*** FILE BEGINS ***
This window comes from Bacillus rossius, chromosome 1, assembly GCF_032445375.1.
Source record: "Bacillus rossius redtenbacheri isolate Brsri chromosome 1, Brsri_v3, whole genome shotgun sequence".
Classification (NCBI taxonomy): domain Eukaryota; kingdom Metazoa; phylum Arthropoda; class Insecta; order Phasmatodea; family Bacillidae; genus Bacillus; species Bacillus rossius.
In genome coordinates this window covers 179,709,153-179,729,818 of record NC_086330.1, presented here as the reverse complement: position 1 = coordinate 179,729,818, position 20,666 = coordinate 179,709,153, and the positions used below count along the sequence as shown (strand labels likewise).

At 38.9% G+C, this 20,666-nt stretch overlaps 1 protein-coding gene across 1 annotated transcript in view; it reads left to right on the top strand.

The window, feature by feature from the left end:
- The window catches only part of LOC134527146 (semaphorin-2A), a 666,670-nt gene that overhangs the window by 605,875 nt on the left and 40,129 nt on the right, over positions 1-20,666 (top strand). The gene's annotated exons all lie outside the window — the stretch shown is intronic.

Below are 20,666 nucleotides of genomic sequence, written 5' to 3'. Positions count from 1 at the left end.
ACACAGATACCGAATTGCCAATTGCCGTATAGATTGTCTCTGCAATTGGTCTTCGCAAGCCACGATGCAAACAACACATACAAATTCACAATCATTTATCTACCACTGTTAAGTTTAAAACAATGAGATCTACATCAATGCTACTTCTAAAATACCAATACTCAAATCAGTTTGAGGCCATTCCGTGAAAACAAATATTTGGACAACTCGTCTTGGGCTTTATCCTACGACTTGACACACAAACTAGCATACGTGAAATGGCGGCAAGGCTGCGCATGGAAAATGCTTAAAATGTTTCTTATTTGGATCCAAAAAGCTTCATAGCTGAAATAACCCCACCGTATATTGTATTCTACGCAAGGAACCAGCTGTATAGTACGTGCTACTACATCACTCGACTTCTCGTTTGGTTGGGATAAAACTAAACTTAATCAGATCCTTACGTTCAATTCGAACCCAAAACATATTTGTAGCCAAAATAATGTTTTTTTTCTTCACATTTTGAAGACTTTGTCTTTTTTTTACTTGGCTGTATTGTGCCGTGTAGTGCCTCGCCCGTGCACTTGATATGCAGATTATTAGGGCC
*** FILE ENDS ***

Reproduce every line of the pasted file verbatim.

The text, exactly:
This window comes from Bacillus rossius, chromosome 1, assembly GCF_032445375.1.
Source record: "Bacillus rossius redtenbacheri isolate Brsri chromosome 1, Brsri_v3, whole genome shotgun sequence".
Classification (NCBI taxonomy): domain Eukaryota; kingdom Metazoa; phylum Arthropoda; class Insecta; order Phasmatodea; family Bacillidae; genus Bacillus; species Bacillus rossius.
In genome coordinates this window covers 179,709,153-179,729,818 of record NC_086330.1, presented here as the reverse complement: position 1 = coordinate 179,729,818, position 20,666 = coordinate 179,709,153, and the positions used below count along the sequence as shown (strand labels likewise).

At 38.9% G+C, this 20,666-nt stretch overlaps 1 protein-coding gene across 1 annotated transcript in view; it reads left to right on the top strand.

The window, feature by feature from the left end:
- The window catches only part of LOC134527146 (semaphorin-2A), a 666,670-nt gene that overhangs the window by 605,875 nt on the left and 40,129 nt on the right, over positions 1-20,666 (top strand). The gene's annotated exons all lie outside the window — the stretch shown is intronic.

Below are 20,666 nucleotides of genomic sequence, written 5' to 3'. Positions count from 1 at the left end.
ACACAGATACCGAATTGCCAATTGCCGTATAGATTGTCTCTGCAATTGGTCTTCGCAAGCCACGATGCAAACAACACATACAAATTCACAATCATTTATCTACCACTGTTAAGTTTAAAACAATGAGATCTACATCAATGCTACTTCTAAAATACCAATACTCAAATCAGTTTGAGGCCATTCCGTGAAAACAAATATTTGGACAACTCGTCTTGGGCTTTATCCTACGACTTGACACACAAACTAGCATACGTGAAATGGCGGCAAGGCTGCGCATGGAAAATGCTTAAAATGTTTCTTATTTGGATCCAAAAAGCTTCATAGCTGAAATAACCCCACCGTATATTGTATTCTACGCAAGGAACCAGCTGTATAGTACGTGCTACTACATCACTCGACTTCTCGTTTGGTTGGGATAAAACTAAACTTAATCAGATCCTTACGTTCAATTCGAACCCAAAACATATTTGTAGCCAAAATAATGTTTTTTTTCTTCACATTTTGAAGACTTTGTCTTTTTTTTACTTGGCTGTATTGTGCCGTGTAGTGCCTCGCCCGTGCACTTGATATGCAGATTATTAGGGCC